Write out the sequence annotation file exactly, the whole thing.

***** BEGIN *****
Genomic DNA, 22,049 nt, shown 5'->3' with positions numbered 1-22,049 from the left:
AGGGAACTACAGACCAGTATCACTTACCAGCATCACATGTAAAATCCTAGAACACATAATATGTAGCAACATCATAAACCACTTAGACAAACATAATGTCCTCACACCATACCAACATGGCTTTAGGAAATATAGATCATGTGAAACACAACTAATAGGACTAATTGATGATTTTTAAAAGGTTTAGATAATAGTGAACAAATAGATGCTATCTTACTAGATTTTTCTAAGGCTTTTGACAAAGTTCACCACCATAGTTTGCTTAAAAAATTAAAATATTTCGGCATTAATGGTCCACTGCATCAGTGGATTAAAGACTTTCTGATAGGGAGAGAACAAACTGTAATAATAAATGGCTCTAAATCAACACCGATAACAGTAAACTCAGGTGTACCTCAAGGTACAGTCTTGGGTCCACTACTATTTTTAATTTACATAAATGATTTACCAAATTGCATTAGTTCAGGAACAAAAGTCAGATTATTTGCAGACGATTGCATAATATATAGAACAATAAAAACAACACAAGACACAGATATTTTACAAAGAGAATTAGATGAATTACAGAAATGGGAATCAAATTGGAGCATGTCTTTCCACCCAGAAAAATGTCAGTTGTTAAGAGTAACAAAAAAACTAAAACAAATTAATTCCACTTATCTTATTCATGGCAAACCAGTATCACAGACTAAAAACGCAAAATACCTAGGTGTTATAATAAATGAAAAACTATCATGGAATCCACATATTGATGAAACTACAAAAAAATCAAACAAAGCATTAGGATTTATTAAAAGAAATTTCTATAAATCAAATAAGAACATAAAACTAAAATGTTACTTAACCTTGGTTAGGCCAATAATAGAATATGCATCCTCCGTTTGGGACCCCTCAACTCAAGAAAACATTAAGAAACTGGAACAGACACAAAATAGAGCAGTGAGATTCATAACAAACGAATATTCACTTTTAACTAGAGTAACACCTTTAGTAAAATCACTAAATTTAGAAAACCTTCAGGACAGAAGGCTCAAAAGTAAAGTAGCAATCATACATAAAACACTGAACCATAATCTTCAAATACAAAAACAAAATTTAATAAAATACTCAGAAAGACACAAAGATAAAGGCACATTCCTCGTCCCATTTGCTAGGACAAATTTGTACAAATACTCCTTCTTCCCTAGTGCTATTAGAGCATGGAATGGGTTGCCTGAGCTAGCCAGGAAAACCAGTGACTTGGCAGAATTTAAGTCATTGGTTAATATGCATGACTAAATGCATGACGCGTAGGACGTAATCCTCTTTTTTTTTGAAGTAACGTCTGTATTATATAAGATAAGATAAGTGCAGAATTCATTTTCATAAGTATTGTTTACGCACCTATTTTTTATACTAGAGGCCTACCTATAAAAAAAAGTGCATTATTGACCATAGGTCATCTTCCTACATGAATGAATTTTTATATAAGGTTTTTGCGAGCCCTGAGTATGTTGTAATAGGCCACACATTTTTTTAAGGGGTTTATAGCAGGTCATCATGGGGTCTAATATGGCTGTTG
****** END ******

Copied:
Genomic DNA, 22,049 nt, shown 5'->3' with positions numbered 1-22,049 from the left:
AGGGAACTACAGACCAGTATCACTTACCAGCATCACATGTAAAATCCTAGAACACATAATATGTAGCAACATCATAAACCACTTAGACAAACATAATGTCCTCACACCATACCAACATGGCTTTAGGAAATATAGATCATGTGAAACACAACTAATAGGACTAATTGATGATTTTTAAAAGGTTTAGATAATAGTGAACAAATAGATGCTATCTTACTAGATTTTTCTAAGGCTTTTGACAAAGTTCACCACCATAGTTTGCTTAAAAAATTAAAATATTTCGGCATTAATGGTCCACTGCATCAGTGGATTAAAGACTTTCTGATAGGGAGAGAACAAACTGTAATAATAAATGGCTCTAAATCAACACCGATAACAGTAAACTCAGGTGTACCTCAAGGTACAGTCTTGGGTCCACTACTATTTTTAATTTACATAAATGATTTACCAAATTGCATTAGTTCAGGAACAAAAGTCAGATTATTTGCAGACGATTGCATAATATATAGAACAATAAAAACAACACAAGACACAGATATTTTACAAAGAGAATTAGATGAATTACAGAAATGGGAATCAAATTGGAGCATGTCTTTCCACCCAGAAAAATGTCAGTTGTTAAGAGTAACAAAAAAACTAAAACAAATTAATTCCACTTATCTTATTCATGGCAAACCAGTATCACAGACTAAAAACGCAAAATACCTAGGTGTTATAATAAATGAAAAACTATCATGGAATCCACATATTGATGAAACTACAAAAAAATCAAACAAAGCATTAGGATTTATTAAAAGAAATTTCTATAAATCAAATAAGAACATAAAACTAAAATGTTACTTAACCTTGGTTAGGCCAATAATAGAATATGCATCCTCCGTTTGGGACCCCTCAACTCAAGAAAACATTAAGAAACTGGAACAGACACAAAATAGAGCAGTGAGATTCATAACAAACGAATATTCACTTTTAACTAGAGTAACACCTTTAGTAAAATCACTAAATTTAGAAAACCTTCAGGACAGAAGGCTCAAAAGTAAAGTAGCAATCATACATAAAACACTGAACCATAATCTTCAAATACAAAAACAAAATTTAATAAAATACTCAGAAAGACACAAAGATAAAGGCACATTCCTCGTCCCATTTGCTAGGACAAATTTGTACAAATACTCCTTCTTCCCTAGTGCTATTAGAGCATGGAATGGGTTGCCTGAGCTAGCCAGGAAAACCAGTGACTTGGCAGAATTTAAGTCATTGGTTAATATGCATGACTAAATGCATGACGCGTAGGACGTAATCCTCTTTTTTTTTGAAGTAACGTCTGTATTATATAAGATAAGATAAGTGCAGAATTCATTTTCATAAGTATTGTTTACGCACCTATTTTTTATACTAGAGGCCTACCTATAAAAAAAAGTGCATTATTGACCATAGGTCATCTTCCTACATGAATGAATTTTTATATAAGGTTTTTGCGAGCCCTGAGTATGTTGTAATAGGCCACACATTTTTTTAAGGGGTTTATAGCAGGTCATCATGGGGTCTAATATGGCTGTTG